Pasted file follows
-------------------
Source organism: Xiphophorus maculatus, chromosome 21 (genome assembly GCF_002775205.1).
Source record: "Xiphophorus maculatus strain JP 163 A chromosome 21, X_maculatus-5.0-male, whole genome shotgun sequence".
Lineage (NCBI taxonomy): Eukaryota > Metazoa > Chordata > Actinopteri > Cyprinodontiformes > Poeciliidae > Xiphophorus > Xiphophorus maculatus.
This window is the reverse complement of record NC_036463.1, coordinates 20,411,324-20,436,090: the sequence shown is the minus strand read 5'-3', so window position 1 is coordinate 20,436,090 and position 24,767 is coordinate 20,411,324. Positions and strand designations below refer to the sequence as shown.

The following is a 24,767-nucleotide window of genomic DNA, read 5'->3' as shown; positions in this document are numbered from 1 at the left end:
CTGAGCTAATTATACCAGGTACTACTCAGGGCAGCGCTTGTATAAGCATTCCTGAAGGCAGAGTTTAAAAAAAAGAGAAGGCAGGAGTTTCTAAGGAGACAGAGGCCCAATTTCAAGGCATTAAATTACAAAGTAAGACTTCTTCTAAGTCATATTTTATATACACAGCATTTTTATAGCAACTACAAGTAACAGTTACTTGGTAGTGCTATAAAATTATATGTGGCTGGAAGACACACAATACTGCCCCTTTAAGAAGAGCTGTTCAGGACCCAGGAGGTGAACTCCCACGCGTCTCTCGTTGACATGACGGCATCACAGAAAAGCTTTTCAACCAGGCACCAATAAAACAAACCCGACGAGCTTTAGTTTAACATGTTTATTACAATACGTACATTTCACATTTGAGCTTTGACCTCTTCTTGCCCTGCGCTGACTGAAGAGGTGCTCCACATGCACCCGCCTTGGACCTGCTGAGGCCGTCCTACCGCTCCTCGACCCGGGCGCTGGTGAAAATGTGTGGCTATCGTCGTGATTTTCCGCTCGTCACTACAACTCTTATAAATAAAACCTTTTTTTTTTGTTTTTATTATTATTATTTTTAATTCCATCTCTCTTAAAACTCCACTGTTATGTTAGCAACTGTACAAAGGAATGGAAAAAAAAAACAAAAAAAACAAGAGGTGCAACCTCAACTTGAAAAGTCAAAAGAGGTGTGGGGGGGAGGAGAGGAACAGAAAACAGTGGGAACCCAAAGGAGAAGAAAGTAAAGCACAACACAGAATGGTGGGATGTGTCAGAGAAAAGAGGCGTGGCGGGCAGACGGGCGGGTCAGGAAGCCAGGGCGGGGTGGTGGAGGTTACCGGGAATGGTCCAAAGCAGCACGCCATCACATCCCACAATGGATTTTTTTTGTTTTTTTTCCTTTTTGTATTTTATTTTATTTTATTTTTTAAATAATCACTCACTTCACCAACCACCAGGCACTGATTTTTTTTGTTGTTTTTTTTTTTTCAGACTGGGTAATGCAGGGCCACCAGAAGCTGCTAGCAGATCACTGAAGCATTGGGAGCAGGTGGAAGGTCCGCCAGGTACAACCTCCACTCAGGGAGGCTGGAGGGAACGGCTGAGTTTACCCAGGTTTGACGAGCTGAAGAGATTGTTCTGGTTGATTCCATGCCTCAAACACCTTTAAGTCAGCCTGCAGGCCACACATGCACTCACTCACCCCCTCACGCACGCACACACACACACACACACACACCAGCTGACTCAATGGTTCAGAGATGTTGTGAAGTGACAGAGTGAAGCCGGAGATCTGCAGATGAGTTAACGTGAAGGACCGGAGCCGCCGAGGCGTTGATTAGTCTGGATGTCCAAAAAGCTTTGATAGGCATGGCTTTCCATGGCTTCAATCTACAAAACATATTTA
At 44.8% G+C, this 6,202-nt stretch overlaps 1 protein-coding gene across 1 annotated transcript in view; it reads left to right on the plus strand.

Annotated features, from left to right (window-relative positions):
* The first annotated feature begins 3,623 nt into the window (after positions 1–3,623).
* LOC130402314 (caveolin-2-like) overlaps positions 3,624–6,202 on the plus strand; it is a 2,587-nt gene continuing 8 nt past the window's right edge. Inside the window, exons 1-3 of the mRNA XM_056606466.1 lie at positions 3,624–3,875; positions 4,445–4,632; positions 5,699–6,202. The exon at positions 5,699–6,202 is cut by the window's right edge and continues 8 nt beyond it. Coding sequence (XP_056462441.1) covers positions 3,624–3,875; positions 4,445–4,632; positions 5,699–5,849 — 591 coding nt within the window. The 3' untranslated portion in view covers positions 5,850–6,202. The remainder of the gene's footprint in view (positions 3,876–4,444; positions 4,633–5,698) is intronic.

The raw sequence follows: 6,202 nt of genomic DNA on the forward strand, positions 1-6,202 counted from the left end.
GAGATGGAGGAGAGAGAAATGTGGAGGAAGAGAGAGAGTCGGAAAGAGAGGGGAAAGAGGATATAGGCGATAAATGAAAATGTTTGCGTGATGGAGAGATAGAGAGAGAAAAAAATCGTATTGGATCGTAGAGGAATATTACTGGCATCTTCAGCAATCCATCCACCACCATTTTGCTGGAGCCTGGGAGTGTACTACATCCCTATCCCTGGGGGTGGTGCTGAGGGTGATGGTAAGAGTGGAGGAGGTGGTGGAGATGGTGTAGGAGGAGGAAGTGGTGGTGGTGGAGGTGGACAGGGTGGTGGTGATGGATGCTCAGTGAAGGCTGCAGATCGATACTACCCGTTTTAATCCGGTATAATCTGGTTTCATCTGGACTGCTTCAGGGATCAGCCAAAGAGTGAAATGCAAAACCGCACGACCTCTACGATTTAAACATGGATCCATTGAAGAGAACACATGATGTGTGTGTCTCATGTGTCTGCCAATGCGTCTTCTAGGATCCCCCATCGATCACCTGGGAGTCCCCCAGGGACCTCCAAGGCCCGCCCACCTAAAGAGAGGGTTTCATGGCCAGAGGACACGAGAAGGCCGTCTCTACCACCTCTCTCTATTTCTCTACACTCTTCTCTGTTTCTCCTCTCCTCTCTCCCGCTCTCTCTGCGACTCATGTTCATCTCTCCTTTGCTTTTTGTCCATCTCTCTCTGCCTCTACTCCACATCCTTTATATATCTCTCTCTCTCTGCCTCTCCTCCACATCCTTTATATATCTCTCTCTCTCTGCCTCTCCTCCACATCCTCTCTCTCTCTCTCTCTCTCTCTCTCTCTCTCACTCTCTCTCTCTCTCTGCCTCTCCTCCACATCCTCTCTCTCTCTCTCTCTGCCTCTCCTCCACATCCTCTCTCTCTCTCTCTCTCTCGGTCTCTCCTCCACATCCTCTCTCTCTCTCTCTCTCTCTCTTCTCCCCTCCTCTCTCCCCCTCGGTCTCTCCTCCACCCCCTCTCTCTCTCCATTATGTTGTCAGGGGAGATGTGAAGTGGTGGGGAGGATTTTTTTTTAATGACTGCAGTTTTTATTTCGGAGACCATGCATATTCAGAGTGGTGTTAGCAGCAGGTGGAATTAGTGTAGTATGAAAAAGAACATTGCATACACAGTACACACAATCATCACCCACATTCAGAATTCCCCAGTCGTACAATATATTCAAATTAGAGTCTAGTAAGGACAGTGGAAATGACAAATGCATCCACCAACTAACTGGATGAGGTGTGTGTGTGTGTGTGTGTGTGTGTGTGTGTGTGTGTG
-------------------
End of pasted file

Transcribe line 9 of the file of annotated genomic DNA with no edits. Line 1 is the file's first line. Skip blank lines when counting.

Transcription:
* The first annotated feature begins 3,623 nt into the window (after positions 1–3,623).